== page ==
The reason why we got my first SLR camera is because I wanted to become a photographer. But what makes a person become a photographer and not just be one who shoots with a camera? I stumbled upon this article that says a lot about being professional and being a photographer.
It explains about being aware of the photography business industry and talks about the photographers that charge too little and undermine the other photographers. There are a lot of points being made and I like the fact that it explains it quite well as well. So what’s my point? I will talk about being a photographer first, like being said in the article, that everyone who owns a camera (that’s pretty much everyone) think that ANYONE can be a photographer and the gear or equipment makes you a good photographer. But there is more to a photographer just by her camera or her equipment. When I first started, I couldn’t differentiate about making the right exposure and just pointing it and pressing the button, but that is nearly 6 years ago. I have read countless of books, studied countless of resources, joined lots of workshops (online or in person) and spent lots of long nights reading and soaking up the knowledge in photography as well as at the same time practicing and learning my camera inside out. At first, me and my camera spoke completely different languages and at first I thought it is just a matter of time until I learn its language but now I realise its really my language that I should strive to have my camera speak because I am the artist. Anyways, at the end, when I started my business last year, I knew that I am ready to be called a photographer.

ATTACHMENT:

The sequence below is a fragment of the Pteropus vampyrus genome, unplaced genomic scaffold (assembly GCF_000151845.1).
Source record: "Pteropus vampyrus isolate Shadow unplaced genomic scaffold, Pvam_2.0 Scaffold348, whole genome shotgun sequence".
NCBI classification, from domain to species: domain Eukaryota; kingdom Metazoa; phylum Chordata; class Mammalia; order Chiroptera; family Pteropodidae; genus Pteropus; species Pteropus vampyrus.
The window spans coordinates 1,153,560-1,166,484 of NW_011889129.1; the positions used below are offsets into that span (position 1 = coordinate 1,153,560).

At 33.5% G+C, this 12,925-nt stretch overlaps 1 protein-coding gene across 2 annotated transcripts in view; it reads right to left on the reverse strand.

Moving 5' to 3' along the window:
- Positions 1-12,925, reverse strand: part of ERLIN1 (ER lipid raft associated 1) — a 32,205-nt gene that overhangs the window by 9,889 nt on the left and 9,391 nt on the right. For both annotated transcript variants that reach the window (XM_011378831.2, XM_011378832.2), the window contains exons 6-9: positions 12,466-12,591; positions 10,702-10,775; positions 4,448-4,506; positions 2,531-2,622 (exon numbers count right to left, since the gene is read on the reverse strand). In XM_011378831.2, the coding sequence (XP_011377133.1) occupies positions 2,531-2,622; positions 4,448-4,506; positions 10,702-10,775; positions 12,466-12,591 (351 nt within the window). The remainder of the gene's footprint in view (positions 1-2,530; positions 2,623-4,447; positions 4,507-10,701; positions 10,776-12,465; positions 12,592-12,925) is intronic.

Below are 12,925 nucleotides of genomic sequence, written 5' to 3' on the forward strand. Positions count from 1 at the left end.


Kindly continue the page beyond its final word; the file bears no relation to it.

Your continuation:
Although, there is always more learning to do! and that is where the second point of the article comes in.It particularly reiterate the ‘cheap’ photographer versus the high end ‘pricey’ photographer. But let’s look at it this way. You get what you pay for, and that includes photography. You’re paying someone to capture your memories, shouldn’t your memories be worth to pay more. I can’t talk for other photographers but as my own experience, I knew that when I was starting out, I shoot for free, because I was just learning, I was getting some photos for my portfolio. And then, when I started charging I charge accordingly, what I am worth at that time, it doesn’t matter if I charge cheap that I will not always stay cheap. I read somewhere that if I continue to learn more, attend more workshops and training, and continually investing in my business and working hard to perfect my craft, then I should be raising my prices I am getting to be a better photographer, thus is worth more. If I am happy to stay where I was, and not continue to learn and hone my craft, then by all means, I can be just the ‘cheap’ photographer but then I will be pushing the other photographers who are working really hard down by my ‘cheap’ pricing. So I hope you do understand that if I start raising my prices, it means I am putting in more. Just like the universal law, you get what you give!
This is a great article and I recommend you to read it. Click here to read it.
And because a post will be naked without a photo, here is a sneak of a newborn session.